We left Texarkana at 11am today. We had originally planned to connect with Dick's sister in Drasco, AR (north of Little Rock), but that didn't work out. So ... we just changed plans as we drove through Arkansas.

We decided to see the Smokey Mountains before going home to Columbus. After a pretty, 374 mile drive through forested areas in beautiful weather, we ended up stopping in Jackson, TN. It's halfway between Memphis and Nashville, and kind'a out in the boonies.

There are very few campgrounds between Memphis and Nashville. We drove until after dark and finally pulled into Whispering Pines RV Park about 3 miles south of I-40E. This is one of the worst parks we've been in ... power was miss-wired and no rest rooms. Fortunately, we were prepared to operate self-contained and did. We wouldn't be here had we seen it in the light.

The day had a few highlights. Unfortunately, one will suggest all we do is eat.

Take exit 183 on I-40E (between Little Rock and Memphis), go south about 3 blocks and you'll find a parking lot on the left jamb packed with cars and semis. You're at Nick's BBQ and Catfish Restaurant. Dick had ribs, Carol had catfish and we shared fried peach pie. Wow! The meal was excellent.

We drove through downtown Memphis at 6pm. It was Sunday evening and the sun was setting. The view of the city and the Mississippi River was very pretty.

Did you know?
Texarkana is the only city in the US where the post office resides in two states and has two zip codes.

Saturday, September 26, 2009

Day 48 - (09/26) Texarkana, TX

We said good-bye to the Stevensons today. They’ll be at the Texas vs. UTEP football game and we’ll both be listening for updates on the OSU vs. Illinois game.

Ohio State alumni in Austin on game day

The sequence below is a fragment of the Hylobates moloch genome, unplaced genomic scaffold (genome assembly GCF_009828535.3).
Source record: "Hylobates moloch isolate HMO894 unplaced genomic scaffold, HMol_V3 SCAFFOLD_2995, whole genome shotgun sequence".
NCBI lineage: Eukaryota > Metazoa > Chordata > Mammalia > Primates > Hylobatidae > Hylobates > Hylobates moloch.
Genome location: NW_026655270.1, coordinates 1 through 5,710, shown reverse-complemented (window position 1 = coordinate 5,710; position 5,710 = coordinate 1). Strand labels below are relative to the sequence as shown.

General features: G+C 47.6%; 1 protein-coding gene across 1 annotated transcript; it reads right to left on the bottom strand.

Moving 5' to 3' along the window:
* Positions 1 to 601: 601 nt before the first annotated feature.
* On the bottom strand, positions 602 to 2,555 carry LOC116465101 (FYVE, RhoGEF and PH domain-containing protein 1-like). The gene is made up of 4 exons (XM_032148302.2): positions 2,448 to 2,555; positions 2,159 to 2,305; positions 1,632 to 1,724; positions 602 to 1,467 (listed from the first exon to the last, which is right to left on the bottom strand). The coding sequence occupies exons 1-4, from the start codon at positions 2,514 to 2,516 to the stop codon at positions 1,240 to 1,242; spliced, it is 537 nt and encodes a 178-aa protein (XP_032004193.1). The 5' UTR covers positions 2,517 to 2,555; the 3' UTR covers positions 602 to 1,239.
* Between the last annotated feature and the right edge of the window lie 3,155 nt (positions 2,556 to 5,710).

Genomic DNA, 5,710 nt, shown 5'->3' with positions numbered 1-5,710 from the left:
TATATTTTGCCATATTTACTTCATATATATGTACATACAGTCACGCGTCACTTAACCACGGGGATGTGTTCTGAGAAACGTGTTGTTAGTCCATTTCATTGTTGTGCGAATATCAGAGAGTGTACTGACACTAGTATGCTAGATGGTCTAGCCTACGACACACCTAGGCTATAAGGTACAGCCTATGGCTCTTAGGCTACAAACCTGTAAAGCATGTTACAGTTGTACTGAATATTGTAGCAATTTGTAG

The trip to Texarkana was long (386 miles) and the route (FM 620 to TX-45 to I-35N to I-35E to I-20 to I-635 to I-30E) was pleasant.

We’re staying at Shady Pines RV Park in Texarkana. It’s new, very nice and highly rated by Woodall’s. But, it doesn’t have many shady pines.

We stopped at Collin Street Bakery in Waco, TX on a lark. It was an unexpected treat! We learned it was founded in 1898 and is famous for fruitcake. Their chicken salad sandwich on pecan bread was really delicious. Go north on I-35 and take exit 220A at Waco for great service and fresh baked goods.

Day 47 - (09/25) Austin, TX

The sun returned today. It’s a dandy last day to spend with our friends.

Barbara and Carol went to Carlos 'n Charlie's for a light lunch overlooking Lake Travis. The visiting time was great. The view of the lake was disappointing because of an extended drought.

Time out for lunch

There's little chance of wake damage with lake water this low

We had the opportunity to meet Barbara's daughter-in-law (Jill) and granddaughters (Cassidy and Kendall) at River Ridge Rattlers cheer leading practice.


Kendall (front, center)

Jill and Barbara enjoy the practice

At Jill's recommendation, Bruce took Dick on a shopping trip to Allens Boot Center for a real leather, hand-tooled, western belt. It was a great suggestion. The search was successful.

We finished the day with a fun dinner at Z' Tejas Southwestern Grill. Everyone decided to experiment by selecting a unique entree. The selections were delicious. As a reward we went home and finished off Barbara's Chocolate Whacky cake. We're obviously a very disciplined group.

Friday, September 25, 2009

Day 46 - (09/24) Austin, TX

Today was a low key, relaxed day.

We slept late and went to City Market for lunch and some grocery shopping. Their tortilla soup was excellent. The market specializes in offering the unusual … their shopping selection was out of this world. Fruits, vegetables, fish, meat, delicacies, you name it – they have it in wide selections.

Dinner was another Stevenson treat. Bruce prepared shrimp in garlic butter over linguini with asparagus. It was delicious. Barbara added her wonderful Chocolate Whacky Cake with ice cream to the event. Everyone smiled for the rest of the evening. (Note to us: we need to leave here soon or our clothes won’t fit.)